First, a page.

Alcohol and Athletic Performance

Athletes work hard and are determined to be the best. Consider these questions before making decisions about drinking as an athlete:

  • How important is my sport to me?
  • How important is drinking or partying to me?
  • How important is it that I perform to the best of my ability?
  • How will drinking affect my ability to perform?
  • How will my body feel if I drink? How will I feel if I don't drink?
  • Will I violate team, university or state laws and regulations if I choose to drink?
  • What can I do instead of drinking heavily?
  • How can I stay motivated to stick with my decision?

Athletic Performance and Mental Sharpness

  • Alcohol is not considered to be a performance-enhancing substance. It slows the body down and can have effects up to one day after consumption.
  • Alcohol influences balance, reaction time, fine and complex motor skills, and information processing.
  • Drinking alcohol the night before or after a game can affect your performance. Hangovers can result in symptoms of headaches, nausea, diarrhea, fatigue, dehydration and body aches that can diminish athletic performance.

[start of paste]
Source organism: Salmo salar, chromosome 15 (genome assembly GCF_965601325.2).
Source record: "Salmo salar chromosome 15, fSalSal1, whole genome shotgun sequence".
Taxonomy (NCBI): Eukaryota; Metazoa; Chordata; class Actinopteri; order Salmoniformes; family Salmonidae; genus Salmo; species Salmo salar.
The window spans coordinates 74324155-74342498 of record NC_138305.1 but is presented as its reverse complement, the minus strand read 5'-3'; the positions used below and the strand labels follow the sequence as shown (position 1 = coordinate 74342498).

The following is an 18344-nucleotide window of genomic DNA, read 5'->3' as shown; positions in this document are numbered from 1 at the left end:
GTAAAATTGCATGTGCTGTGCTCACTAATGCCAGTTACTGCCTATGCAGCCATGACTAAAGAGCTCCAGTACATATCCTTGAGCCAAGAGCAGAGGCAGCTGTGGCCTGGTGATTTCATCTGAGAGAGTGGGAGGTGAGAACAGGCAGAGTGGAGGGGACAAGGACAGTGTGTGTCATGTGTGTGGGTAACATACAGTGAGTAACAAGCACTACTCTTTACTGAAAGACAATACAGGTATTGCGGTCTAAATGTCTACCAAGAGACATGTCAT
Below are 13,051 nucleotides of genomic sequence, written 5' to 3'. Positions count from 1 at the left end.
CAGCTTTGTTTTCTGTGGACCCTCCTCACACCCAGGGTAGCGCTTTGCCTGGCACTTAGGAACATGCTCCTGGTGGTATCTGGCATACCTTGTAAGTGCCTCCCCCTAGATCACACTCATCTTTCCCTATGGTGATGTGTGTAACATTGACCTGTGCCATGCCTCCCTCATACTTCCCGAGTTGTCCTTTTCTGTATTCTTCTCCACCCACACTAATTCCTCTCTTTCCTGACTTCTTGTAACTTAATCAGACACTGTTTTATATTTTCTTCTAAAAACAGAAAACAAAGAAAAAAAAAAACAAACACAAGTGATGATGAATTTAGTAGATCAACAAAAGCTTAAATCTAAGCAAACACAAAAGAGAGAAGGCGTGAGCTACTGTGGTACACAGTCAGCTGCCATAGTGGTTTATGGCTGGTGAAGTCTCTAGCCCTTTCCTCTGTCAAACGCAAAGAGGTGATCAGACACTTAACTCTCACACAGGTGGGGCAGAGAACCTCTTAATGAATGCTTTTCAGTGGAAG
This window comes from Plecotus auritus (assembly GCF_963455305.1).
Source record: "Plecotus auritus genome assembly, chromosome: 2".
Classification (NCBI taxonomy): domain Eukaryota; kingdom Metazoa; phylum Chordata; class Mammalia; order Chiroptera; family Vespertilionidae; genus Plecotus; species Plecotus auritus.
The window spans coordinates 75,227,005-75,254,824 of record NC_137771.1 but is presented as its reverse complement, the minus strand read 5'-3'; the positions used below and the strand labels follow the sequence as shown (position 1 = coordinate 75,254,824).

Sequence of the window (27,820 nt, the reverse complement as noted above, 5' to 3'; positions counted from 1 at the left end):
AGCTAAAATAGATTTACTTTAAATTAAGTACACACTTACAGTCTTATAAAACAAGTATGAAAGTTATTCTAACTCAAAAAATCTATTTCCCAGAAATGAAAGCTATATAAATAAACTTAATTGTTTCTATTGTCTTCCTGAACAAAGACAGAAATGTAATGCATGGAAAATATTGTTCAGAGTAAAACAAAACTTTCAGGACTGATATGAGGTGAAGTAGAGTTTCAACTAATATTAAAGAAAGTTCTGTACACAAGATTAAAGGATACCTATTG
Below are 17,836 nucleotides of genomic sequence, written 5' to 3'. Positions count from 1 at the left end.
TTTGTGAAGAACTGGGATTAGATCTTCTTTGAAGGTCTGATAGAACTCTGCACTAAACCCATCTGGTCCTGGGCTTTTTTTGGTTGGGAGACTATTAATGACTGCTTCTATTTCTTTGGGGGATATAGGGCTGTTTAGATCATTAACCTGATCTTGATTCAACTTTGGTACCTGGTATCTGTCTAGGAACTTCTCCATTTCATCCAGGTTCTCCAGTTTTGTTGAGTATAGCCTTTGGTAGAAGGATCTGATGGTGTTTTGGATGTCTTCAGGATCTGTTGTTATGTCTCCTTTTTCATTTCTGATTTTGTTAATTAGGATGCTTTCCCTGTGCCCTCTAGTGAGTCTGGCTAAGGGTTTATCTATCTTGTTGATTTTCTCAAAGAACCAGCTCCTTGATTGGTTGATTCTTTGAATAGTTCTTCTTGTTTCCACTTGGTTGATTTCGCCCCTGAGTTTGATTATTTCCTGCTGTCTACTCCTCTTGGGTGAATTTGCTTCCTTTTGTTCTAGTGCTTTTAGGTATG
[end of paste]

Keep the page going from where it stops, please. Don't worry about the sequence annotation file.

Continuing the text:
• There is no benefit from alcohol use for sport performance.

Nutrition

  • Alcohol has very little nutritional value. The high calories in alcohol are not converted into energy that can be used by your muscles. Rather, the body converts the alcohol into fat.
  • Alcohol consumption prevents your body from absorbing important nutrients like thiamin, vitamin B12, folic acid and zinc. These nutrients help in the formation of new cells, boost your immune system, and aid in the metabolism of proteins and fats.
  • Beer is not an effective beverage for replacing fluid and supplying high energy.

Muscle Development and Recovery Time

  • Athletes who drink alcohol at least once per week have an elevated risk of injury as compared to athletes who do not drink.
  • Consuming alcohol regularly depresses immune functioning and slows the healing process for sports-related injuries.
  • Alcohol-related injuries in sports like cycling, boating, ice skating, snow skiing and swimming are likely related to a decrease in psychomotor functioning and impaired judgment.

Marijuana and Athletics

  • Marijuana has been scientifically proven to hinder performance in sports, impair judgment and agility, slow motor skills, and inhibit awareness.
  • There is no athletic enhancement in using marijuana.

Other Recommendations for Athletes

  • Pre-event: Avoid alcohol for 48 hours prior to the event.
  • Post-exercise: Rehydrate first and consume food before drinking to slow alcohol absorption.

Stanford University - Office of Alcohol Policy and Education